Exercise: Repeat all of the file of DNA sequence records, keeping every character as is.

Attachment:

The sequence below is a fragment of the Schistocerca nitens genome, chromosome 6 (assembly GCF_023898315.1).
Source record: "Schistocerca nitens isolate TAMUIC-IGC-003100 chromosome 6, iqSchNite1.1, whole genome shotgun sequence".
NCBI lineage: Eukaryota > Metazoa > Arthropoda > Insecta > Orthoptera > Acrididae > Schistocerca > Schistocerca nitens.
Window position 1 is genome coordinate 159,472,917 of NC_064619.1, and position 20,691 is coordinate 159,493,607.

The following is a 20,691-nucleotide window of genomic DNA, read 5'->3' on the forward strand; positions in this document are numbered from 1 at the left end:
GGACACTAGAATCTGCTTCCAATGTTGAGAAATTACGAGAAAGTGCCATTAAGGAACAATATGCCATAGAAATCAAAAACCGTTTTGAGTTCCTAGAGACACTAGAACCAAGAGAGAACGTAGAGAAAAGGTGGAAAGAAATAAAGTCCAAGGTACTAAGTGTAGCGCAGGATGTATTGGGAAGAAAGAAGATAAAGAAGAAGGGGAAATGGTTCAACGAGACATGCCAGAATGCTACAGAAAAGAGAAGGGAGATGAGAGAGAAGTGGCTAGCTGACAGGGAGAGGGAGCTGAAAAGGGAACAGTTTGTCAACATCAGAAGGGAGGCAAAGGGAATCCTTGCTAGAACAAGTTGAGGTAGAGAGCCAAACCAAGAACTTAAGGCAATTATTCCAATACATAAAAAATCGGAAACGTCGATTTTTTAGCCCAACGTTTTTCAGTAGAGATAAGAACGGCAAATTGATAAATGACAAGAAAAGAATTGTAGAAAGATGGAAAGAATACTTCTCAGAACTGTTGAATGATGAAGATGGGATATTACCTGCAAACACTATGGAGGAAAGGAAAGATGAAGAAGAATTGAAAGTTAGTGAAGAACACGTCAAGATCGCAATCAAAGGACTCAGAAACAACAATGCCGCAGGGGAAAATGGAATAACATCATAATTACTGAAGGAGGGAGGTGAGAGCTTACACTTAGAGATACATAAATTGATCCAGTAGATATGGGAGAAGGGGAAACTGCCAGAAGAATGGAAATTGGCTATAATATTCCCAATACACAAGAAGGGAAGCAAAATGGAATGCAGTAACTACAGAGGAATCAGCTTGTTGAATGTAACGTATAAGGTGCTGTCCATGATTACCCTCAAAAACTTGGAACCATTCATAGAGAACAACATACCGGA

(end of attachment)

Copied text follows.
The sequence below is a fragment of the Schistocerca nitens genome, chromosome 6 (assembly GCF_023898315.1).
Source record: "Schistocerca nitens isolate TAMUIC-IGC-003100 chromosome 6, iqSchNite1.1, whole genome shotgun sequence".
NCBI lineage: Eukaryota > Metazoa > Arthropoda > Insecta > Orthoptera > Acrididae > Schistocerca > Schistocerca nitens.
Window position 1 is genome coordinate 159,472,917 of NC_064619.1, and position 20,691 is coordinate 159,493,607.

The following is a 20,691-nucleotide window of genomic DNA, read 5'->3' on the forward strand; positions in this document are numbered from 1 at the left end:
GGACACTAGAATCTGCTTCCAATGTTGAGAAATTACGAGAAAGTGCCATTAAGGAACAATATGCCATAGAAATCAAAAACCGTTTTGAGTTCCTAGAGACACTAGAACCAAGAGAGAACGTAGAGAAAAGGTGGAAAGAAATAAAGTCCAAGGTACTAAGTGTAGCGCAGGATGTATTGGGAAGAAAGAAGATAAAGAAGAAGGGGAAATGGTTCAACGAGACATGCCAGAATGCTACAGAAAAGAGAAGGGAGATGAGAGAGAAGTGGCTAGCTGACAGGGAGAGGGAGCTGAAAAGGGAACAGTTTGTCAACATCAGAAGGGAGGCAAAGGGAATCCTTGCTAGAACAAGTTGAGGTAGAGAGCCAAACCAAGAACTTAAGGCAATTATTCCAATACATAAAAAATCGGAAACGTCGATTTTTTAGCCCAACGTTTTTCAGTAGAGATAAGAACGGCAAATTGATAAATGACAAGAAAAGAATTGTAGAAAGATGGAAAGAATACTTCTCAGAACTGTTGAATGATGAAGATGGGATATTACCTGCAAACACTATGGAGGAAAGGAAAGATGAAGAAGAATTGAAAGTTAGTGAAGAACACGTCAAGATCGCAATCAAAGGACTCAGAAACAACAATGCCGCAGGGGAAAATGGAATAACATCATAATTACTGAAGGAGGGAGGTGAGAGCTTACACTTAGAGATACATAAATTGATCCAGTAGATATGGGAGAAGGGGAAACTGCCAGAAGAATGGAAATTGGCTATAATATTCCCAATACACAAGAAGGGAAGCAAAATGGAATGCAGTAACTACAGAGGAATCAGCTTGTTGAATGTAACGTATAAGGTGCTGTCCATGATTACCCTCAAAAACTTGGAACCATTCATAGAGAACAACATACCGGA